Beeman P3 air pistol: Part 2
by Tom Gaylord
Writing as B.B. Pelletier
This report covers:
- Growing larger
- But wait — there’s more!
- RWS Hobby — seated flush
- Hobbys seated deep
- Sig Match Ballistic Alloy — seated flush
- Sig Match Ballistic Alloy — seated deep
- Falcons seated flush
- Falcons seated deep
- Cocking effort
- Trigger pull
- Thanks to 45 Bravo and Iain
This report is growing into a major one, and in a good way. Thanks to a two-part guest blog from 45Bravo we have now seen how to repair the two most common faults when either the Beeman P3 or the Beeman P17 air pistols fail. And I tested my P17 for you in the usual way. I even mounted the UTG Reflex Micro Dot sight on that pistol and tested it again for accuracy at 10 meters. We learned that BB does a little better with a dot sight than with open sights — especially if the dot sight is that one!
But wait — there’s more!
After thoroughly testing the P17 I then started testing a Beeman P3. In Part One of that report I compared the P3 to the P17. This is the first time I have seen such a comparison made, and I think it will stand for a long time.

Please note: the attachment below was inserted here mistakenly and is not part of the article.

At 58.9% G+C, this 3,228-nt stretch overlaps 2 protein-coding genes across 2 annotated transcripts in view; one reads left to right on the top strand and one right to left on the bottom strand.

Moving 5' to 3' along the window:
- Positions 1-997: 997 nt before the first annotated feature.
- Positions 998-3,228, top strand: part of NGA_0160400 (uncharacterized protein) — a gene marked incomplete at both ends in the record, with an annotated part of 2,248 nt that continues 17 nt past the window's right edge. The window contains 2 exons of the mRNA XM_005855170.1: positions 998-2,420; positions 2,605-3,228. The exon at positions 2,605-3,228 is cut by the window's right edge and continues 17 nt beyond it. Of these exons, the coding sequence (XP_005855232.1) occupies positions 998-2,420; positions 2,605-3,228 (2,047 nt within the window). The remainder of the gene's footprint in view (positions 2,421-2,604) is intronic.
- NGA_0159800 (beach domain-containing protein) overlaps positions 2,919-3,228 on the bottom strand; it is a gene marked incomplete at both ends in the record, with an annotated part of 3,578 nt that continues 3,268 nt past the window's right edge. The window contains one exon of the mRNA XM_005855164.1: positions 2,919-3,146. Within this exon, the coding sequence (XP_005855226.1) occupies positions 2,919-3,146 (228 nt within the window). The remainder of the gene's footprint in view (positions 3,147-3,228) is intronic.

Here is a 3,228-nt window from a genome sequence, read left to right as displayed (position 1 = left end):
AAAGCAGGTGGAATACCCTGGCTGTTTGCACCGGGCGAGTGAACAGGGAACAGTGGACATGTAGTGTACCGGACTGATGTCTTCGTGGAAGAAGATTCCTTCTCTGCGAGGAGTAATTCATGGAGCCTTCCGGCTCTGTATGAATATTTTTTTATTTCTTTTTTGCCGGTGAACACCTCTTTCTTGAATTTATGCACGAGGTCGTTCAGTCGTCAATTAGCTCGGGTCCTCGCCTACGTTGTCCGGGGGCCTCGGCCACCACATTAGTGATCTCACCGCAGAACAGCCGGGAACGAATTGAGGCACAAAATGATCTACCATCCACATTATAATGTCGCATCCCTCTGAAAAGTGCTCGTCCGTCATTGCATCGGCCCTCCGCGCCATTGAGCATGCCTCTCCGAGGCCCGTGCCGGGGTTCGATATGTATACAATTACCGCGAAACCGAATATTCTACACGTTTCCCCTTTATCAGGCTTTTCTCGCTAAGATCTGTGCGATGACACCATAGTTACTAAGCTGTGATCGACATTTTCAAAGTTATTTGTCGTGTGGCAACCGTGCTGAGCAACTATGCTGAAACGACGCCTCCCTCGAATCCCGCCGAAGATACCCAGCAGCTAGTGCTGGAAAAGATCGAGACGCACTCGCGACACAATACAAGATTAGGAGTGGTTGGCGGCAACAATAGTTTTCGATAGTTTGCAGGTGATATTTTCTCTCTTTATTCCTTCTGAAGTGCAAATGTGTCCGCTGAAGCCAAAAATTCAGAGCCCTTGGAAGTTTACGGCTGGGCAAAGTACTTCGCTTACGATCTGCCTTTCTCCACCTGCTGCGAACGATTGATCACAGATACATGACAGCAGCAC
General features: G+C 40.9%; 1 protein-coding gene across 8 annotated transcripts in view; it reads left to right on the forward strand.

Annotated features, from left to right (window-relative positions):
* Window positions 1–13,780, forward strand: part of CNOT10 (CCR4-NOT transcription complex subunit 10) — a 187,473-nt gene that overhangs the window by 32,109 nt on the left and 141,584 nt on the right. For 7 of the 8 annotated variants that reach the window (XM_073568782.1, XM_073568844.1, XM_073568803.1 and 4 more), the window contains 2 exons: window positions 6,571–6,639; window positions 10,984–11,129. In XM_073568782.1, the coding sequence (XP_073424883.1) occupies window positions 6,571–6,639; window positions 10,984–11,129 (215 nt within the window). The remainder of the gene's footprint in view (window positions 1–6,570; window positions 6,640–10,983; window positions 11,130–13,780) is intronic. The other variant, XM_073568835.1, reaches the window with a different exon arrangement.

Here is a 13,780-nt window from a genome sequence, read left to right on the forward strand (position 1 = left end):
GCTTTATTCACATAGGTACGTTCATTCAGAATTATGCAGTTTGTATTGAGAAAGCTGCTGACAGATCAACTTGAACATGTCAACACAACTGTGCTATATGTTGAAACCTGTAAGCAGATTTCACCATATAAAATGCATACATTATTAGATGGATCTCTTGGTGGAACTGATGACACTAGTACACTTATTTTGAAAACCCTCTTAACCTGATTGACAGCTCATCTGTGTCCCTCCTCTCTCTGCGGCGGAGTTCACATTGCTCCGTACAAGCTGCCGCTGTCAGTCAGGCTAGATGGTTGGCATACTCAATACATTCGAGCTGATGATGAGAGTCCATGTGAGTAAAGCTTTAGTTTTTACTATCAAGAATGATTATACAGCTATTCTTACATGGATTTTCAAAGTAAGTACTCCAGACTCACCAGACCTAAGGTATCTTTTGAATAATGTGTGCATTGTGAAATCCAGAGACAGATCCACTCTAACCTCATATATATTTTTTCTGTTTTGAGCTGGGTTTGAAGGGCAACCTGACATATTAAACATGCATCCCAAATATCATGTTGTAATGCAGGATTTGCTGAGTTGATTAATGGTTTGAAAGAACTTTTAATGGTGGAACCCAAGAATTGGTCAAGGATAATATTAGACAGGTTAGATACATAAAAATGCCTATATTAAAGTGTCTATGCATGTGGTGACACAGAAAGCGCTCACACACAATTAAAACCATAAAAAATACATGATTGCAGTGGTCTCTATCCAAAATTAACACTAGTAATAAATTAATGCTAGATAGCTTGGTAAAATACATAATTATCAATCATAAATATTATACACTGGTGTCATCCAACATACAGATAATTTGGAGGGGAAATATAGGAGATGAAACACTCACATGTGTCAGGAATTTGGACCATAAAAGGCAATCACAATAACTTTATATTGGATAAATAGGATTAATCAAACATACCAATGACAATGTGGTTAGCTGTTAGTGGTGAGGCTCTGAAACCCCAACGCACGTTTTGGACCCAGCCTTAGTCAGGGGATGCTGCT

Then reader Iain commented several times and we all learned a lot more about both airguns. To those with a conspiracy theory that Weihrauch is having the Chinese make the P3 for them, I can tell you that I spoke to Hans Weihrauch, Jr. at the Pyramyd Air Cup a few weeks ago and asked this same question — or one very much like it. They most definitely are not doing that. Of course Iain showed us where the guns are marked with their respective countries of origin, but Hans was adamant that the Chinese copied the P3 without his permission. I tried to explain to you why he didn’t go to court over it, and, although my story was made up, I bet it is not far from the truth. In the grand scheme of things it just wasn’t worth it. And, as things have transpired over time, the Chinese bought the Beeman company and Weihrauch still makes the HW40 almost two decades later. So the P17 and the P3 have their respective owners.